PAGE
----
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North Korea fires ballistic missile amid rising animosities

North Korean leader Kim Jong Un
Hyung-Jin Kim and Kim Tong-Hyung, Associated Press

North Korea has launched a ballistic missile towards its eastern waters, Japanese and South Korean officials said.

The launch, the North’s 14th round of weapons firing, comes days after North Korean leader Kim Jong Un vowed to bolster his nuclear arsenal “at the fastest possible pace” and threatened to use them against rivals.

It also came six days before a new conservative South Korean president takes office for a single five-year term.

South Korea’s Joint Chiefs of Staff (JCS) said in a statement that the missile was fired from the North’s capital region and flew to the waters off its eastern coast.

It called North Korea’s repeated ballistic missile launches “an act of grave threat” to undermine international peace and security and a violation of UN Security Council resolutions banning any ballistic launch by the North.

The statement said that Won In-Choul, the South Korean JCS chief, held a video conference about the launch with General Paul LaCamera, an American general who heads the South Korea-US combined forces command in Seoul, and they agreed to maintain a solid joint defence posture.

Japan also detected the North Korean launch and quickly condemned it.

“North Korea’s series of actions that threatens the peace, safety and stability of the international community are impermissible,” Japanese Prime Minister Fumio Kishida told reporters during his visit to Rome.

Mr Kishida said he will discuss the launch when he meets Italian Prime Minister Mario Draghi later.

“Naturally, we will exchange views on the regional situation in the Indo-Pacific and East Asia, and I will thoroughly explain the reality of the region including the North Korean missile launch today, to gain understanding about the pressing situation in the East Asia,” he said.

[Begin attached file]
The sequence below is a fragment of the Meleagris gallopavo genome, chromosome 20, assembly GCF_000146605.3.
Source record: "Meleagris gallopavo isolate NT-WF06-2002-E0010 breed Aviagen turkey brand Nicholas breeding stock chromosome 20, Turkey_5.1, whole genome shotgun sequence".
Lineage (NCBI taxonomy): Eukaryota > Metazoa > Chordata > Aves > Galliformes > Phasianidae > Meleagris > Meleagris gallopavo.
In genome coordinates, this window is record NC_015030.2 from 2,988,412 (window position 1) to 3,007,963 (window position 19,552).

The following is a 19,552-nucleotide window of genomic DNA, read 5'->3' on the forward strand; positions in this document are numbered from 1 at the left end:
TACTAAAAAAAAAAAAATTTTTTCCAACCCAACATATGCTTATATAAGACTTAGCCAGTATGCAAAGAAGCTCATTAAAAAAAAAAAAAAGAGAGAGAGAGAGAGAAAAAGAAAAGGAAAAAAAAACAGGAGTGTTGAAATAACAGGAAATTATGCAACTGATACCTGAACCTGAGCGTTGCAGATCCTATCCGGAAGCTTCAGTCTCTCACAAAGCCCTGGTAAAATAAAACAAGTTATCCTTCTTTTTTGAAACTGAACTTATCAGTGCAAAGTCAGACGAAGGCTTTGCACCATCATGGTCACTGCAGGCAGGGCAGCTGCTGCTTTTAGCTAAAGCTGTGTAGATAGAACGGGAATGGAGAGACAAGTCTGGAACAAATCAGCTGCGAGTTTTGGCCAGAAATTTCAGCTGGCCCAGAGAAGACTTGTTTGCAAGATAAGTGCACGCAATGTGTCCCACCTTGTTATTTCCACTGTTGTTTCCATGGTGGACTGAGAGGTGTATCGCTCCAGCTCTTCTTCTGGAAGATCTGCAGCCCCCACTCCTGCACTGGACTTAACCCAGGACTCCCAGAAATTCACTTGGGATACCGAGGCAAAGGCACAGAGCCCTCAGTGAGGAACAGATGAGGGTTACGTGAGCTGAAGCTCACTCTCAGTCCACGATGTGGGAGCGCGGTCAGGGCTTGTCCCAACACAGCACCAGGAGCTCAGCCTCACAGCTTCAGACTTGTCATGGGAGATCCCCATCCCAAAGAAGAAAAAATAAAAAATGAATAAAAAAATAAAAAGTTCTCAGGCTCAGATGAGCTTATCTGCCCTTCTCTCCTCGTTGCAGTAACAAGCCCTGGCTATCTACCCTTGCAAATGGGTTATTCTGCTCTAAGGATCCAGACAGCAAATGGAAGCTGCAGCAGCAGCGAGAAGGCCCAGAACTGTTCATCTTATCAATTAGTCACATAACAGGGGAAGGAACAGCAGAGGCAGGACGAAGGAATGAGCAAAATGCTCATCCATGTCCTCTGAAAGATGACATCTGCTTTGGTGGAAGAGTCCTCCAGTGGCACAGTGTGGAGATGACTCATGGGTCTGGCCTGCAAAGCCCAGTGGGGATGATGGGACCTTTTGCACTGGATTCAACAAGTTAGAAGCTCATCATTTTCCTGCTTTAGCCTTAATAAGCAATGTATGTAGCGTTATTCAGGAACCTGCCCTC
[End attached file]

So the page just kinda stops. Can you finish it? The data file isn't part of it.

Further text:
Japanese vice defence minister Makoto Oniki said the missile was believed to have landed in waters outside the Japanese Exclusive Economic Zone. There has been no report of damage or injury reported from vessels and aircraft in the area.

It was not immediately known what missile North Korea launched. South Korea’s military said the missile flew about 290 miles, while Mr Oniki said it travelled about 310 miles at the maximum altitude of 500 miles.

Observers say North Korea’s unusually fast pace in weapons testing this year underscores its dual goal of advancing its missile programmes and applying pressure on Washington over a deepening freeze in nuclear negotiations.

They say Mr Kim eventually aims to use his expanded arsenal to win an international recognition of North Korea as a nuclear state that he believes would help force the United States to relax international economic sanctions on the North.

One of the North Korean missiles tested recently was an intercontinental ballistic missile potentially capable of reaching the entirety of the American homeland. That missile’s launch broke Mr Kim’s self-imposed 2018 moratorium on big weapons tests.

There are signs that the North is also preparing for a nuclear test at its remote north-eastern testing facility. If made, the nuclear bomb test explosion by North Korea would be the seventh of its kind and the first since 2017.

Last week, Mr Kim showcased his most powerful nuclear-capable missiles targeting both the United States and its allies during a massive military parade in the capital, Pyongyang.

During a speech at the parade, Mr Kim said he would develop his arsenal at the “fastest possible pace” and warned that the North would pre-emptively use its nuclear weapons if its national interests are threatened.

North Korea has previously unleased harsh rhetoric threatening to attack its rivals with its nuclear weapons. But the fact that Mr Kim made the threat himself and in a detailed manner has caused security jitters among some South Koreans.

Taken together with North Korea’s recent tests of short-range nuclear-capable missiles, some experts speculate North Korea’s possibly escalatory nuclear doctrine would allow it to launch pre-emptive nuclear strikes on South Korea in some cases.

The launch came before the May 10 inauguration of South Korean President-elect Yoon Suk Yeol, who has vowed to boost Seoul’s missile capability and solidify its military alliance with Washington to better cope with increasing North Korean nuclear threats.

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